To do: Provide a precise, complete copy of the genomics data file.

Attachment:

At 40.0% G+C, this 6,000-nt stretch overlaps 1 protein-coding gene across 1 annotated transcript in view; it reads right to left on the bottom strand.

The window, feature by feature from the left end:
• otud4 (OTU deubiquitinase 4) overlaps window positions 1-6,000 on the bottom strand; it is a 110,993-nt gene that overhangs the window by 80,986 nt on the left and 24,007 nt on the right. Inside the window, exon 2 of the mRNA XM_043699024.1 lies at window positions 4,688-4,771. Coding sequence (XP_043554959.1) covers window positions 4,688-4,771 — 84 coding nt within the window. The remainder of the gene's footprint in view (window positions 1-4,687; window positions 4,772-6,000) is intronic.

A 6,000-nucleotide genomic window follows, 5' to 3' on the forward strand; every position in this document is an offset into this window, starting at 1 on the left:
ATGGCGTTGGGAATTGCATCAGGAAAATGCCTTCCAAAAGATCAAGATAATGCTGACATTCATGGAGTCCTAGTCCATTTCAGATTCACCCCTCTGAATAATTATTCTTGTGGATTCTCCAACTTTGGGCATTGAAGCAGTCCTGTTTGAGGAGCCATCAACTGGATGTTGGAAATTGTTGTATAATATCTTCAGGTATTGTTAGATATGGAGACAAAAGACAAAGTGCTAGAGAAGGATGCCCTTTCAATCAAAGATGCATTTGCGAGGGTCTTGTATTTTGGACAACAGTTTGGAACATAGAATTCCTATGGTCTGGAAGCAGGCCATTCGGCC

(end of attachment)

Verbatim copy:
At 40.0% G+C, this 6,000-nt stretch overlaps 1 protein-coding gene across 1 annotated transcript in view; it reads right to left on the bottom strand.

The window, feature by feature from the left end:
• otud4 (OTU deubiquitinase 4) overlaps window positions 1-6,000 on the bottom strand; it is a 110,993-nt gene that overhangs the window by 80,986 nt on the left and 24,007 nt on the right. Inside the window, exon 2 of the mRNA XM_043699024.1 lies at window positions 4,688-4,771. Coding sequence (XP_043554959.1) covers window positions 4,688-4,771 — 84 coding nt within the window. The remainder of the gene's footprint in view (window positions 1-4,687; window positions 4,772-6,000) is intronic.

A 6,000-nucleotide genomic window follows, 5' to 3' on the forward strand; every position in this document is an offset into this window, starting at 1 on the left:
ATGGCGTTGGGAATTGCATCAGGAAAATGCCTTCCAAAAGATCAAGATAATGCTGACATTCATGGAGTCCTAGTCCATTTCAGATTCACCCCTCTGAATAATTATTCTTGTGGATTCTCCAACTTTGGGCATTGAAGCAGTCCTGTTTGAGGAGCCATCAACTGGATGTTGGAAATTGTTGTATAATATCTTCAGGTATTGTTAGATATGGAGACAAAAGACAAAGTGCTAGAGAAGGATGCCCTTTCAATCAAAGATGCATTTGCGAGGGTCTTGTATTTTGGACAACAGTTTGGAACATAGAATTCCTATGGTCTGGAAGCAGGCCATTCGGCC